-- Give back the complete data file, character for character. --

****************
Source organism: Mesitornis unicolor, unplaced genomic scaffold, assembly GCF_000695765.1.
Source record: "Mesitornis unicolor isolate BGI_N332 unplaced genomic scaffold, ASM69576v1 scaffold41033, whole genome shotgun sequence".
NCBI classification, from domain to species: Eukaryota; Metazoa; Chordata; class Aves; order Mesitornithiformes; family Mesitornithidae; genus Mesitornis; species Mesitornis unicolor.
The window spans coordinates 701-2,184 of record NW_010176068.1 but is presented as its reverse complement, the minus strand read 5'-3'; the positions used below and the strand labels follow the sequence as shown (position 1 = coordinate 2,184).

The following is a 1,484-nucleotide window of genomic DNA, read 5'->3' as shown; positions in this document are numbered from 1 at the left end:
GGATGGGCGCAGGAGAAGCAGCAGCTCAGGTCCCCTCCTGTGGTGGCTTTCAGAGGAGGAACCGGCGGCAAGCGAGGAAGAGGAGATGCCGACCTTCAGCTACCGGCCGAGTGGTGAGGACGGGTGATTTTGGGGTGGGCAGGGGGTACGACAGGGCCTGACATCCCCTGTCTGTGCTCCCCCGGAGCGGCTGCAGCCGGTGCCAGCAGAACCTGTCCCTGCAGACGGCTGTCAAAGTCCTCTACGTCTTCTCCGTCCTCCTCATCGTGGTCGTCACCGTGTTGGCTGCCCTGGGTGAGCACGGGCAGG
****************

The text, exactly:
Source organism: Mesitornis unicolor, unplaced genomic scaffold, assembly GCF_000695765.1.
Source record: "Mesitornis unicolor isolate BGI_N332 unplaced genomic scaffold, ASM69576v1 scaffold41033, whole genome shotgun sequence".
NCBI classification, from domain to species: Eukaryota; Metazoa; Chordata; class Aves; order Mesitornithiformes; family Mesitornithidae; genus Mesitornis; species Mesitornis unicolor.
The window spans coordinates 701-2,184 of record NW_010176068.1 but is presented as its reverse complement, the minus strand read 5'-3'; the positions used below and the strand labels follow the sequence as shown (position 1 = coordinate 2,184).

The following is a 1,484-nucleotide window of genomic DNA, read 5'->3' as shown; positions in this document are numbered from 1 at the left end:
GGATGGGCGCAGGAGAAGCAGCAGCTCAGGTCCCCTCCTGTGGTGGCTTTCAGAGGAGGAACCGGCGGCAAGCGAGGAAGAGGAGATGCCGACCTTCAGCTACCGGCCGAGTGGTGAGGACGGGTGATTTTGGGGTGGGCAGGGGGTACGACAGGGCCTGACATCCCCTGTCTGTGCTCCCCCGGAGCGGCTGCAGCCGGTGCCAGCAGAACCTGTCCCTGCAGACGGCTGTCAAAGTCCTCTACGTCTTCTCCGTCCTCCTCATCGTGGTCGTCACCGTGTTGGCTGCCCTGGGTGAGCACGGGCAGG